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Nonfiction Matters
Inside Nonfiction Matters

Mapping the Pond — from One Lilly Pad to Another

Addiution

I’m sure you’ve all seen the news that the administration is proposing a new version of NCLB tinyurl.com/yzno8qf This, like the new national standards, can be really good news for non-fiction. But as we turn back to content, and to an expanded definition of iteracy that includes non-fiction, we come back to an old debate — are we to teach kids facts, dates, names, distances to various stars and planets, or should we focus on teaching them to think leaving it to them to fill in the blanks with data that they can easily gather? Well using the tiny focus group of my 9 year old son, I’ve seen something interesting, which relates to that haul of non-fiction treasure which arrived in the mail the other day: the more he reads about anything, the more he begins to have a baseline of information which then allows him to add on new stuff, and then begin to ask questions and build theories.
    To any of you who are teachers this must seem obvious, but it is fascinating to watch in operation — because he happened to read Jim Murphy’s The Truce (about WWI) and a book on Hiroshima, he needed to understand the difference between the two world wars — and since he is not that far from having read My Brother Sam is Dead (or even Sam the Minuteman) he had to puzzle out how England went from being our enemy to our friend. Then having read about the Bomb, he needed to know what the Cold War was, and where we are today. In other words having the fragments of information — those relatively random set of books — gave him enough knowledge to connect dots, or see where there were apparent contradictions and gaps. Information created the possibility of new knowledge.
   So it seems to me what we need to do is flood kids with non-fiction that they find interesting — in almost any, or no, order — just give them lilly pads to land on, and as they begin to understand the contours of each pad, they will begin to be able to map the whole pond in their minds. They need as many starting places as we can provide — and then some next and third and fifth places to go from those launching pads — that search will gave them both information and the kinds of questions that create new knowledge.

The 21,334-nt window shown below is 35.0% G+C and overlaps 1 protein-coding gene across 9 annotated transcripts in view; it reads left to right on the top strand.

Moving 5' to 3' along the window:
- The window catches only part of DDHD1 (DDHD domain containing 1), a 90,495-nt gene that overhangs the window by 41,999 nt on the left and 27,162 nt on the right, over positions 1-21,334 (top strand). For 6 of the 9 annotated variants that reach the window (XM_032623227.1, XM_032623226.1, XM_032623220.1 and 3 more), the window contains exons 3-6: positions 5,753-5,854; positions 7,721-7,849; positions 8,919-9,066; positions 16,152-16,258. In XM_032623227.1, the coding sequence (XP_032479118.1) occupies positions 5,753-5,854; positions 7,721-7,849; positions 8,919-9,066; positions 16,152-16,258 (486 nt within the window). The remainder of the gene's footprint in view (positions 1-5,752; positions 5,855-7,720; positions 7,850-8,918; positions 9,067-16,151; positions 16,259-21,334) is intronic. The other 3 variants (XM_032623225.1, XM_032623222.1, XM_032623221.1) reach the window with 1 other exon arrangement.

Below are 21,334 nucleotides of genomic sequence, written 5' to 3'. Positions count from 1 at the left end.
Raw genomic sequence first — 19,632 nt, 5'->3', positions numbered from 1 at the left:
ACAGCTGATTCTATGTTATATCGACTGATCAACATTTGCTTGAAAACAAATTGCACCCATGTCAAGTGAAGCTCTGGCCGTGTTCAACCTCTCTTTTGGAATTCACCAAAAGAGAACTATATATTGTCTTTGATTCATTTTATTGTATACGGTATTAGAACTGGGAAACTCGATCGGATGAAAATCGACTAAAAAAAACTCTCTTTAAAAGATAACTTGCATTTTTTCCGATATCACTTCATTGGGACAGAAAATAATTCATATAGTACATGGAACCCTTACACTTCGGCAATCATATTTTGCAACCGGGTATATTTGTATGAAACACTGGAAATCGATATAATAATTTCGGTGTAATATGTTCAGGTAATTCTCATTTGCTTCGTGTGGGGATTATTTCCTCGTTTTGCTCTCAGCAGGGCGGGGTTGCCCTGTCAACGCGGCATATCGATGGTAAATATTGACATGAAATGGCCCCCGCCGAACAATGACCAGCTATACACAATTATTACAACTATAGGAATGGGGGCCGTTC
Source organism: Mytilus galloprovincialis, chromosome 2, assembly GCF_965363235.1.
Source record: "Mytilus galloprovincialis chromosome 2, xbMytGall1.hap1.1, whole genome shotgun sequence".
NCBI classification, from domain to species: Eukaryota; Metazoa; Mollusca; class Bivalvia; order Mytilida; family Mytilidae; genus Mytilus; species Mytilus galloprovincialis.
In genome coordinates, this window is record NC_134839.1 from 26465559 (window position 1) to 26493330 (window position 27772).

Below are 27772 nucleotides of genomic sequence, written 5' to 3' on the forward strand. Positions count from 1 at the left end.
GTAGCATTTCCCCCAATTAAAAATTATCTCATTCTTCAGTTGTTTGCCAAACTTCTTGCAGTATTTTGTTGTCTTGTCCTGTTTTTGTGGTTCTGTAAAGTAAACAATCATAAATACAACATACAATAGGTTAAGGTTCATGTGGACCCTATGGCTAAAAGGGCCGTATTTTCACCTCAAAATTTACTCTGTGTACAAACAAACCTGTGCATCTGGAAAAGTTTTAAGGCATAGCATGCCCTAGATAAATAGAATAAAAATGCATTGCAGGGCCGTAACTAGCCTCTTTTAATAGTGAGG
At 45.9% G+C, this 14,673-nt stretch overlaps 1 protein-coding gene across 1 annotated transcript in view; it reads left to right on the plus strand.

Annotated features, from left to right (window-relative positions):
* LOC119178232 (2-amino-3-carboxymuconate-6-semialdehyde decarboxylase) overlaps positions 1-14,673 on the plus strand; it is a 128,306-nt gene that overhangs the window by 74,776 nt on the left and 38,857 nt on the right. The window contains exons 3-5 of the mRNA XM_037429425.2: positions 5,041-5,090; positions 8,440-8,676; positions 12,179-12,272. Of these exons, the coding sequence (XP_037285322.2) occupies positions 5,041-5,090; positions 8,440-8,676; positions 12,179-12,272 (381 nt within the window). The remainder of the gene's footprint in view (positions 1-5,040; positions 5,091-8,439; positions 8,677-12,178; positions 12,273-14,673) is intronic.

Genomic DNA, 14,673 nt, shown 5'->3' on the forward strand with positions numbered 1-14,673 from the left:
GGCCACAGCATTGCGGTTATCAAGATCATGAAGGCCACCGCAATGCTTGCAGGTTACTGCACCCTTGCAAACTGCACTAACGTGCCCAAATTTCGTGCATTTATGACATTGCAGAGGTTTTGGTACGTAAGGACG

Comments

  1. Loree Griffin Burns says:

    And, of course, another of the truly exciting pieces of this journey will be re-visiting earlier lily pads later on, after having explored other parts of the pond AND having developed a more logic-based approach to studying the world (which tends to happen naturally as children age). My own sons, now nearly twelve, read many of the books your son is reading now … and three years later, after having been away from modern history for a bit, have gone back in and found connections to ancient history (a more recent passion) in modernity. It’s fascinating for a parent to watch and, as you say, thrilling for us NF writers to contemplate.

  2. marc says:

    makes so much sense — seeing once, seeing again, seeing anew, seeing afresh; so interesting to see what they make of what we give them, or they select on their own